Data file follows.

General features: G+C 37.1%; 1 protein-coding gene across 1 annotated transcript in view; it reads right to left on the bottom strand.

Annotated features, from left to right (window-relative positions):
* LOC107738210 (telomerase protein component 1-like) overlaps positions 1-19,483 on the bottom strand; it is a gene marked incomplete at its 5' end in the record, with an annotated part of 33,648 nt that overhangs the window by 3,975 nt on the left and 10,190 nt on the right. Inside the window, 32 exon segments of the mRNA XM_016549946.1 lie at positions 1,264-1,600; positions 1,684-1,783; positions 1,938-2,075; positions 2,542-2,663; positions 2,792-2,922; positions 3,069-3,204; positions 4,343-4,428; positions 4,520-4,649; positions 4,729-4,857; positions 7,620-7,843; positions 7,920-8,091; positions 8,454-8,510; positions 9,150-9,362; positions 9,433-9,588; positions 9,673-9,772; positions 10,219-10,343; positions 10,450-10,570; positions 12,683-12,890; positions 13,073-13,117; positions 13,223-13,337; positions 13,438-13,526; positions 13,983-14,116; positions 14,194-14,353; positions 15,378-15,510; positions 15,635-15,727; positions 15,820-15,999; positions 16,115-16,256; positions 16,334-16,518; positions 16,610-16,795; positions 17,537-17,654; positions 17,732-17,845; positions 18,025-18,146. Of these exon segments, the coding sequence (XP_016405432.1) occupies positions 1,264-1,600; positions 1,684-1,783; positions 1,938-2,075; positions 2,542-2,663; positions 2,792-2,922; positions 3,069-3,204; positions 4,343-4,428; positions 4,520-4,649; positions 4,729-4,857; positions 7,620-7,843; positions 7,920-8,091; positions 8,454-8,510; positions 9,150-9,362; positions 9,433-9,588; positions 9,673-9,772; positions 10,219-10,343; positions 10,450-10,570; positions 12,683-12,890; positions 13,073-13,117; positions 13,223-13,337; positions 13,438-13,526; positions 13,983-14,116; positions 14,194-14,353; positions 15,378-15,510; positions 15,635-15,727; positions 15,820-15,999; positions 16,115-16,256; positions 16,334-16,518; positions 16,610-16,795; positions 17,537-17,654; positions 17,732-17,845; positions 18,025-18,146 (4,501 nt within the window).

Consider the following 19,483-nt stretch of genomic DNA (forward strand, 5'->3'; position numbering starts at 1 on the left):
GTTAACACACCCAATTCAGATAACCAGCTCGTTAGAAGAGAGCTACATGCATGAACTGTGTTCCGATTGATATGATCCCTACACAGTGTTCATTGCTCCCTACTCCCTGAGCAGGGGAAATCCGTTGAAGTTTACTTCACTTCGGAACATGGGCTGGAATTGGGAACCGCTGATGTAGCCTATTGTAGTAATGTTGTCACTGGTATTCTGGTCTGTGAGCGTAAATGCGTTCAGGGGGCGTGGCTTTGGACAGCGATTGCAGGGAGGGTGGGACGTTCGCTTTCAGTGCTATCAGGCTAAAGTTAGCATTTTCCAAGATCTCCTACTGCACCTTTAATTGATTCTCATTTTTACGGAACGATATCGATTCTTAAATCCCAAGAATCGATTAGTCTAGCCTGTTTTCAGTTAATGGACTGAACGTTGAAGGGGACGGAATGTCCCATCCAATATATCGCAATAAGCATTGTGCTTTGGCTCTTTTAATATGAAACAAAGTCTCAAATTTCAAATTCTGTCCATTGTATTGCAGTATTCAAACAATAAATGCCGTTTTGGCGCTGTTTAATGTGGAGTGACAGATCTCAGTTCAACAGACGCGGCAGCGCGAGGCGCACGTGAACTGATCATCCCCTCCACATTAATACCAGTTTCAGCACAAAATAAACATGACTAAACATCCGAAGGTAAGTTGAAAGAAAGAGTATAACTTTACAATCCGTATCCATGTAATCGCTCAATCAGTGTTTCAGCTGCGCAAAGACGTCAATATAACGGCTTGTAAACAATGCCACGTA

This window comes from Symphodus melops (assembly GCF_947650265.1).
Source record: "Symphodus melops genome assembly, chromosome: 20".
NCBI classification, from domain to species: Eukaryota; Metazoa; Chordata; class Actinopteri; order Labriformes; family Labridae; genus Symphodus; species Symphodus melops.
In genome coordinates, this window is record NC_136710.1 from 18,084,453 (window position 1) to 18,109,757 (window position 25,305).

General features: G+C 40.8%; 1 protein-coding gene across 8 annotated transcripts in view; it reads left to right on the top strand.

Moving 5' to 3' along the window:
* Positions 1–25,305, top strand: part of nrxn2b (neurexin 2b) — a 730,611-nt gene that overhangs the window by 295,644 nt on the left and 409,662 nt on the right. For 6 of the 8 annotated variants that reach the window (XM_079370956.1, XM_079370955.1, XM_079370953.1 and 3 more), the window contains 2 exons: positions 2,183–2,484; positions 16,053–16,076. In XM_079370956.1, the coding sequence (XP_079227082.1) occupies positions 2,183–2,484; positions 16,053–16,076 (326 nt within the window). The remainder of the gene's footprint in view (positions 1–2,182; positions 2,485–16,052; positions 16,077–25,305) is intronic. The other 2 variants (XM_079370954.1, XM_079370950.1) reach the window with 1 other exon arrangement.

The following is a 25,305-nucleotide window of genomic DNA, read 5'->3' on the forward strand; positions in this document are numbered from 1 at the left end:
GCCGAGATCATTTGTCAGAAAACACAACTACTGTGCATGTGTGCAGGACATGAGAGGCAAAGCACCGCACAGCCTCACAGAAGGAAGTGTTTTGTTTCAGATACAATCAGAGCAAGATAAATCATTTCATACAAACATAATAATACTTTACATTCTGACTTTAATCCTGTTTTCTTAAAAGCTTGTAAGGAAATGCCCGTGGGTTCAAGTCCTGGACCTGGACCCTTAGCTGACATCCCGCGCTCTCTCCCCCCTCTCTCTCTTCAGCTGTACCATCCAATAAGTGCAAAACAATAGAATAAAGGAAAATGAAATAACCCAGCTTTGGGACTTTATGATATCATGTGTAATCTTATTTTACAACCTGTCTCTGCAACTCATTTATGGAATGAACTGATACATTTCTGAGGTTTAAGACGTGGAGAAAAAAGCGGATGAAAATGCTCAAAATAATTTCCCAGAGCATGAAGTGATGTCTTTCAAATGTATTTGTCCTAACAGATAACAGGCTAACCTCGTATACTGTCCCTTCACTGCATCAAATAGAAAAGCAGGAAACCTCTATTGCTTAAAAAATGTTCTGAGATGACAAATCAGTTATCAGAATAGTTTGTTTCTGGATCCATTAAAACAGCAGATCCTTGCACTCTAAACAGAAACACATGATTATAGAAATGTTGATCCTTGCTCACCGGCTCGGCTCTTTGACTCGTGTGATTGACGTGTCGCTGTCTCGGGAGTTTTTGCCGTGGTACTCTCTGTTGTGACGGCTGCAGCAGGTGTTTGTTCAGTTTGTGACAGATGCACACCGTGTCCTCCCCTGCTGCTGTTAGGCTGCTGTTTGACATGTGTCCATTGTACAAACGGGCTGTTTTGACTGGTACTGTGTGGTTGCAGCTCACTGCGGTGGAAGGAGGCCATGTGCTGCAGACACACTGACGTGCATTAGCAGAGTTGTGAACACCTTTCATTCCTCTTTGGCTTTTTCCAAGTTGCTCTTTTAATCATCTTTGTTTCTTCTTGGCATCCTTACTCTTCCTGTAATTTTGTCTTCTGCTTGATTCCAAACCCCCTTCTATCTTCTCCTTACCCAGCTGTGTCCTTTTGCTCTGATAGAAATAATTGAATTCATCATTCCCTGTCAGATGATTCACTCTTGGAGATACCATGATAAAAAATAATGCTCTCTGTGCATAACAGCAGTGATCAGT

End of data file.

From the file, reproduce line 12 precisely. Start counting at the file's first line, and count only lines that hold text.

* Positions 1–25,305, top strand: part of nrxn2b (neurexin 2b) — a 730,611-nt gene that overhangs the window by 295,644 nt on the left and 409,662 nt on the right. For 6 of the 8 annotated variants that reach the window (XM_079370956.1, XM_079370955.1, XM_079370953.1 and 3 more), the window contains 2 exons: positions 2,183–2,484; positions 16,053–16,076. In XM_079370956.1, the coding sequence (XP_079227082.1) occupies positions 2,183–2,484; positions 16,053–16,076 (326 nt within the window). The remainder of the gene's footprint in view (positions 1–2,182; positions 2,485–16,052; positions 16,077–25,305) is intronic. The other 2 variants (XM_079370954.1, XM_079370950.1) reach the window with 1 other exon arrangement.